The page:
The government of Cameroon has been asked to renew its commitment to dialogue with Anglophone separatists leaders by embracing the Canada-led peace talks, after it distanced itself from the initiative.
In a recent release, the Global Campaign for Peace and Justice in Cameroon said the government should show good faith towards the Canada-led initiative because it is a possible way to end the six years of bloodshed in the Northwest and Southwest regions of the country.
“We call on the Government of Cameroon to renew its commitment to the Canada process. The killings, lawlessness, destruction, and impunity that prevail in the conflict zones have only spawned more violence and insecurity,” wrote the Global Campaign for Peace and Justice in Cameroon.
They added that: “The gathering of representatives from different sides in Canada was a monumental step, and we applaud all involved. For talks to succeed, all parties must come to the table ready to negotiate and compromise, for the sake of the people. In this vein, the Cameroonian government’s solidarity with the Canada process is vital.”
The civil society organisation furthered: “We urge all parties to meet this challenge for peace and justice with vigour, compassion, and patience as true statesmen and stateswomen do. After all, ‘War is only a cowardly escape from the problems of peace’ (Thomas Mann).
“We encourage the parties and Cameroonians of good faith to vigorously pursue the goals of this process, which are to reach a peaceful, political solution to the violent crisis plaguing the English-speaking regions of the land, and to address the legitimate grievances of the population.”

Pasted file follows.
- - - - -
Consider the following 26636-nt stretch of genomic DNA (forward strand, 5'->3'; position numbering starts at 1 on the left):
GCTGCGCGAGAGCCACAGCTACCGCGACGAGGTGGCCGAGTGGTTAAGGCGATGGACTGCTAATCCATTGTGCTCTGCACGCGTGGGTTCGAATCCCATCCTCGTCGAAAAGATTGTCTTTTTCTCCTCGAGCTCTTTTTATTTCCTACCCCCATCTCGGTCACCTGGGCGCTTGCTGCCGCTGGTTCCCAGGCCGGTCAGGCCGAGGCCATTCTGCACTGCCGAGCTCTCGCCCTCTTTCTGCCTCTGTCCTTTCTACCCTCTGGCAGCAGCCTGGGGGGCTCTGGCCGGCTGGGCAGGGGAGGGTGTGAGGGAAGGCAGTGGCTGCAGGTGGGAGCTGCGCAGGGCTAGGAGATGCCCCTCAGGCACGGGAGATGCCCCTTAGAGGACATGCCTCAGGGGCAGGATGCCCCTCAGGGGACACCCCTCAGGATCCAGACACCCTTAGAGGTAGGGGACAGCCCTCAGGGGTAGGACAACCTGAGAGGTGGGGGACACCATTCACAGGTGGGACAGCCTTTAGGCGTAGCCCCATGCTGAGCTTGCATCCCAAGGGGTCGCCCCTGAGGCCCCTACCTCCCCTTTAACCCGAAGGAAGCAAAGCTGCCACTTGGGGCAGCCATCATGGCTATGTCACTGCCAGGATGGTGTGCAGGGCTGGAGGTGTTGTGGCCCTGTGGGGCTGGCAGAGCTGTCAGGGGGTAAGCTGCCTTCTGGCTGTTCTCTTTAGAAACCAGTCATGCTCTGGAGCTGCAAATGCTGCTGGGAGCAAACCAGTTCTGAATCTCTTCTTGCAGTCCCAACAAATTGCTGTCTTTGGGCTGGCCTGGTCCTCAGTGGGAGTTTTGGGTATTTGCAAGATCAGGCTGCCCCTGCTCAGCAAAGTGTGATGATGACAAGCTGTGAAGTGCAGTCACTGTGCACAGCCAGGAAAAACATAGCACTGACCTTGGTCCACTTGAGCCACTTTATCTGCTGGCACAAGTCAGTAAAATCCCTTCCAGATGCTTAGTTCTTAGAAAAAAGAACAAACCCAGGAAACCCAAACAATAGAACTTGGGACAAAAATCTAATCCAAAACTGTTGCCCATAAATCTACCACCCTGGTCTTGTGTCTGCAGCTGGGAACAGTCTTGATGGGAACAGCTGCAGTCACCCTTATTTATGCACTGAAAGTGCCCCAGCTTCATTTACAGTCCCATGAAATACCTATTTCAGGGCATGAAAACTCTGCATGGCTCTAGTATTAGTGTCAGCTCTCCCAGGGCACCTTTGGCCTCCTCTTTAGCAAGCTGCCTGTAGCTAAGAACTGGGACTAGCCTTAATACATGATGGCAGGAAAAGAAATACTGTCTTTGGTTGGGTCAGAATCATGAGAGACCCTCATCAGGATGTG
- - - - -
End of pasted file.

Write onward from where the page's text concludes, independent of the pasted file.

On January 20, Canadian Foreign Affairs Minister, Melanie Jolie, announced an ongoing peace process between the Cameroon government and some separatist leaders to end the Anglophone Crisis.
Hon Melanie Jolie said Canada was mediating in the dialogue.
“Canada welcomes the agreement by the parties to enter a process to reach a comprehensive, peaceful and political resolution of the conflict. The parties have also agreed to form technical committees to begin work on confidence-building measures,” the Canadian Minister said.
However on January 23, Cameroon’s Communication Minister, Rene Emmanuel Sadi, said the government has not authorised any mediator or facilitator to end its internal crisis.
The crisis that started in 2016 and later escalated into an armed conflict has killed about 6,000 people and displaced over 1 million, according to the United Nations Office for the Coordination of Humanitarian Affairs, OCHA.
By Tata Mbunwe